Channelization and Channel Modification Activities and Impacts
value can be assigned were for flood control, hydropower generation, irrigation, and recreation. For the
Columbia River dam projects the adverse environmental impacts were primarily due to the dams blocking
the salmon migration routes. Because of the multipurpose nature of some dams, it is difficult to optimize
the beneficial aspects of each use. From the flood control viewpoint, it is necessary to reduce flood peaks
downstream. This practice may result in inadequate flows for power generation and disrupt fish spawning.
Dams change the flow and sediment transport characteristics of the river. The back water extends
upstream of the dam, acting as a sediment retention basin. Regulated flows through the dam along with
reduced sediment transport below the dam may affect downstream channel stability.
18.104.22.168 Hydraulic Effects
The primary effect of dams on system stability is to reduce peak discharges and sediment supply
to the downstream channel. Upstream effects of a dam and associated reservoir include delta formation,
gradual raising of stream levels in the backwater zone, and a more pronounced meandering (USACE, EM
1110-2-1418, 1994). Downstream effects result from flow control through the dam and retention of
sediment. A reduction in peak discharge often reduces bank instability downstream by inducing deposition
at the channel margin in the form of berms. The channel adapts to a lower channel forming discharge by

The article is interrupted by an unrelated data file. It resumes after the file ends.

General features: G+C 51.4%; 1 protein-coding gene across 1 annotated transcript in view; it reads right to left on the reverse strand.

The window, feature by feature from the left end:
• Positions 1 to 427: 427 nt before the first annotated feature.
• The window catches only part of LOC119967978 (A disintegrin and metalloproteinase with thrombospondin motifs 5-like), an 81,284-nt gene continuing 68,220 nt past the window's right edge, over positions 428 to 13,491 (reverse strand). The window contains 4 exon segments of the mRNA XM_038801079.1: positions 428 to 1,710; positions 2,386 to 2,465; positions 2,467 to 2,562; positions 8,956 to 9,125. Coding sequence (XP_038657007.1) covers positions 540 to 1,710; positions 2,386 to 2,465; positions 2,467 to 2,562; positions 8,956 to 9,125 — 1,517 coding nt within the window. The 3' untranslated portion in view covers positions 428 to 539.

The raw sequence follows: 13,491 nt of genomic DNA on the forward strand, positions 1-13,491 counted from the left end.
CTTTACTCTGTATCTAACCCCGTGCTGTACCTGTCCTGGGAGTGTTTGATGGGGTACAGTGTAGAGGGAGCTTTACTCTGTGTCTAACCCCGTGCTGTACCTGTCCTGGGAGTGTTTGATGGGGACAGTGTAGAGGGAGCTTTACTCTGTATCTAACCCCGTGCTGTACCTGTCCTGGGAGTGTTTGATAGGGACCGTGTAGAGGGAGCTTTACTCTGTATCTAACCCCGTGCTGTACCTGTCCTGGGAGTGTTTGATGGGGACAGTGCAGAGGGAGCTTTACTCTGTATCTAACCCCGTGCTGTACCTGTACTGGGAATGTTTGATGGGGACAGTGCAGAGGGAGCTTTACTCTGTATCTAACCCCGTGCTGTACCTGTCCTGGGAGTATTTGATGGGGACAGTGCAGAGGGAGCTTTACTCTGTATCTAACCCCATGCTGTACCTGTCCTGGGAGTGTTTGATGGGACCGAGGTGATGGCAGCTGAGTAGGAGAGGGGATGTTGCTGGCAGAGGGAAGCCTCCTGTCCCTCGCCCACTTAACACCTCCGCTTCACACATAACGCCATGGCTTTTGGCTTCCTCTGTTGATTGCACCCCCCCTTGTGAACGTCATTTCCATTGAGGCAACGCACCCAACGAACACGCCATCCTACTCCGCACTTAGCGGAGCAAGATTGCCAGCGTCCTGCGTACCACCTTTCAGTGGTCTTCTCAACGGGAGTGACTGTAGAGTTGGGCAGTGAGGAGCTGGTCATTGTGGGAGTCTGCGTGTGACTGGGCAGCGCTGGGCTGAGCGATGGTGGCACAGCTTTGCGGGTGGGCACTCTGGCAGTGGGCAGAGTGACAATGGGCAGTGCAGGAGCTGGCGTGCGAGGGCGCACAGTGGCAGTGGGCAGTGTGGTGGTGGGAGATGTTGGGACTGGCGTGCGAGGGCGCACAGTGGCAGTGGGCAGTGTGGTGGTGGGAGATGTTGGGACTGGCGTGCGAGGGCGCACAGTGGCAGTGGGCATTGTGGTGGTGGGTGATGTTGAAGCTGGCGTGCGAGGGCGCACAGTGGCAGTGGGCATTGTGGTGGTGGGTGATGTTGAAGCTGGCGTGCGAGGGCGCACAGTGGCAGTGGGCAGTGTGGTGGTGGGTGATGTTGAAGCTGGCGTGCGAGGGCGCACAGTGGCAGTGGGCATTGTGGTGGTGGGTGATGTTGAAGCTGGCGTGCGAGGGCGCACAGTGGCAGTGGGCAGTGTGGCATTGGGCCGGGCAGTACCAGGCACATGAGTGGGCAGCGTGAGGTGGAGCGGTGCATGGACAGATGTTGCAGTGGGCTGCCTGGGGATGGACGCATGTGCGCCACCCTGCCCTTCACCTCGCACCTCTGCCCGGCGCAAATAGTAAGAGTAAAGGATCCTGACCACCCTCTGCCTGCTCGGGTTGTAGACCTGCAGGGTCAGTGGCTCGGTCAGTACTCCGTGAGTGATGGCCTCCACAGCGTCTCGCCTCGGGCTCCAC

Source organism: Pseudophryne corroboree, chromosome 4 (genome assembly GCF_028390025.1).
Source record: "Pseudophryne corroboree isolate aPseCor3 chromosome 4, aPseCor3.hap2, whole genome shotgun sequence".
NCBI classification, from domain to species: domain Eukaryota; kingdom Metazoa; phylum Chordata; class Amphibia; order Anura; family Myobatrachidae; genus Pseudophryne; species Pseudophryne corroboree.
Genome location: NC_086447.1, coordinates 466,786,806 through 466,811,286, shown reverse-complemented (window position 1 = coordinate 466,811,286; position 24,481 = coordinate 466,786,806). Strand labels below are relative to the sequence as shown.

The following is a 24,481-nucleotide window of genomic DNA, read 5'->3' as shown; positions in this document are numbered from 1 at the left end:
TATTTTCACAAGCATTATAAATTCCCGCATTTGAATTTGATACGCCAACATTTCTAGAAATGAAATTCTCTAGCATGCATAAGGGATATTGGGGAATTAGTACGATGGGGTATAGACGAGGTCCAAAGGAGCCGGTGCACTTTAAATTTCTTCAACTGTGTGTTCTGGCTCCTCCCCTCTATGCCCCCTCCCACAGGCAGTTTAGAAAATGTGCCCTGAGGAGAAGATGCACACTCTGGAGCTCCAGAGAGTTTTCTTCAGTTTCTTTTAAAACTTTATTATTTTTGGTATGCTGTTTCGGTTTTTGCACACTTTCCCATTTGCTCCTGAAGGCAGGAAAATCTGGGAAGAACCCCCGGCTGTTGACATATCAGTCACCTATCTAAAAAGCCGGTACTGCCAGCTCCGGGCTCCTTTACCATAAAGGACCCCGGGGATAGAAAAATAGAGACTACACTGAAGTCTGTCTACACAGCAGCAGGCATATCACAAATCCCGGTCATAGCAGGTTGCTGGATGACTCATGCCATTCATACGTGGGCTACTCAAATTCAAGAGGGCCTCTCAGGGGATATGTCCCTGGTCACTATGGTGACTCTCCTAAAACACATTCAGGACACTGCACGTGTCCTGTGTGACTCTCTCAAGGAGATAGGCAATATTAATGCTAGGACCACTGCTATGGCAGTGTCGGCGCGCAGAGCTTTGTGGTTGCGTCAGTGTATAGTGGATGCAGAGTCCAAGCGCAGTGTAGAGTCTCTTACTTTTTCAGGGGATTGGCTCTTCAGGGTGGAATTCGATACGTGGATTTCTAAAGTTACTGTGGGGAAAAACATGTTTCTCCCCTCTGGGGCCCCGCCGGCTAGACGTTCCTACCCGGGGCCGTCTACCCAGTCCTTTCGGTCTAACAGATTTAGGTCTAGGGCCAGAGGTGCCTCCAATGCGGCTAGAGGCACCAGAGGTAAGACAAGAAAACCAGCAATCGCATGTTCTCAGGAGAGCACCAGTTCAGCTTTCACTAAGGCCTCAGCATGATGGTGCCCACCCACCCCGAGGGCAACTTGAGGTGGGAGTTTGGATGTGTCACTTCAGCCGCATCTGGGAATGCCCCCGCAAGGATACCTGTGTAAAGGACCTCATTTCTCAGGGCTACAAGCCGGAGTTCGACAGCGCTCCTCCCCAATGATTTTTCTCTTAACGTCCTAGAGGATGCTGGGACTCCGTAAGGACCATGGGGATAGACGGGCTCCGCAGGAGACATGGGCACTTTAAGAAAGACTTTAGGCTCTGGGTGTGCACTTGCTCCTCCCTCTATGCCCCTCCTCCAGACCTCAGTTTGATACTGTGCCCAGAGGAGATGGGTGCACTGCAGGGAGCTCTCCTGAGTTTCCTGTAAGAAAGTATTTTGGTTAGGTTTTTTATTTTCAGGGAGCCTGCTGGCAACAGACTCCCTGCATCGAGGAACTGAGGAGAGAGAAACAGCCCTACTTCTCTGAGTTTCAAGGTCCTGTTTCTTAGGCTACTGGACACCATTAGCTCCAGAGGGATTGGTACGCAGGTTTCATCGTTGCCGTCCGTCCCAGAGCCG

shrinking. Reducing peak discharge and lowering the flowlines in the downstream channel may also induce
tributary instability by lowering their effective base level. Channel degradation in the form of a head cut
advances up the tributaries and ultimately increases the sediment supply to the main river. However,
reducing the sediment supply to the stream through reservoir retention also often induces channel
degradation downstream, which can actually lead to mass instability of the banks by increasing bank
heights. This may trigger a reversal of main channel response and lead to eventual aggradation due to
increased sediment supply from tributaries (Biedenharn, 1983). System response to flow control and
sediment retention aspects of dams are very complex and cannot be easily predicted or generalized.
Factors affecting channel response:
b. Degree of sediment retention;
c. Downstream controls such as geologic outcrops, man-made structures, armor layers and
backwater from another lake or river;
d. Reduced sediment transport capacity of the channel as a result of slope reduction due to
e. Sediment input from tributaries and bed and bank erosion;
f. Vegetation and vegetative encroachment; and
g. Tributary response.
22.214.171.124 Environmental Effects
The construction of dams results in a decrease in terrestrial habitat through backwater flooding.
However, case studies of dams on selected river basins presented by Peterson (1986) indicate that
reservoirs have had a lesser impact on wildlife than urbanization and agriculture. Green and Eiker (1983)